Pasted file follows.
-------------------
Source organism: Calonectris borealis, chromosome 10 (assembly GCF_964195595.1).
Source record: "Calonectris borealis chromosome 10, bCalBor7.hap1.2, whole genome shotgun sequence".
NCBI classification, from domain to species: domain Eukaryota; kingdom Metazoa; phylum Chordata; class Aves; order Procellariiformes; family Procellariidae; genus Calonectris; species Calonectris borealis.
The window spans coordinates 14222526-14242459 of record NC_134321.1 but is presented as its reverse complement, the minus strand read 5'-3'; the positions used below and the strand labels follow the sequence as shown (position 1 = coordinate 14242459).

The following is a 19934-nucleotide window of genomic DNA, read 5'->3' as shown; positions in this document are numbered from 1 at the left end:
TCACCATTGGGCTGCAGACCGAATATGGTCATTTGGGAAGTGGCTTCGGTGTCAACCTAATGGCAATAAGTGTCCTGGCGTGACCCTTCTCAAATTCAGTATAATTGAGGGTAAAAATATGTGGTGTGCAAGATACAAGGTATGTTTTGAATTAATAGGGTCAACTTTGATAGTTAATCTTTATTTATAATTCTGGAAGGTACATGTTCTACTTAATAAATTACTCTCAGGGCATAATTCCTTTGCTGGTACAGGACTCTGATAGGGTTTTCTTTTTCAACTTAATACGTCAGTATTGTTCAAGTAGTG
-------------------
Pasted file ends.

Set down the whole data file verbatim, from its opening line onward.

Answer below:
Source organism: Calonectris borealis, chromosome 10 (assembly GCF_964195595.1).
Source record: "Calonectris borealis chromosome 10, bCalBor7.hap1.2, whole genome shotgun sequence".
NCBI classification, from domain to species: domain Eukaryota; kingdom Metazoa; phylum Chordata; class Aves; order Procellariiformes; family Procellariidae; genus Calonectris; species Calonectris borealis.
The window spans coordinates 14222526-14242459 of record NC_134321.1 but is presented as its reverse complement, the minus strand read 5'-3'; the positions used below and the strand labels follow the sequence as shown (position 1 = coordinate 14242459).

The following is a 19934-nucleotide window of genomic DNA, read 5'->3' as shown; positions in this document are numbered from 1 at the left end:
TCACCATTGGGCTGCAGACCGAATATGGTCATTTGGGAAGTGGCTTCGGTGTCAACCTAATGGCAATAAGTGTCCTGGCGTGACCCTTCTCAAATTCAGTATAATTGAGGGTAAAAATATGTGGTGTGCAAGATACAAGGTATGTTTTGAATTAATAGGGTCAACTTTGATAGTTAATCTTTATTTATAATTCTGGAAGGTACATGTTCTACTTAATAAATTACTCTCAGGGCATAATTCCTTTGCTGGTACAGGACTCTGATAGGGTTTTCTTTTTCAACTTAATACGTCAGTATTGTTCAAGTAGTG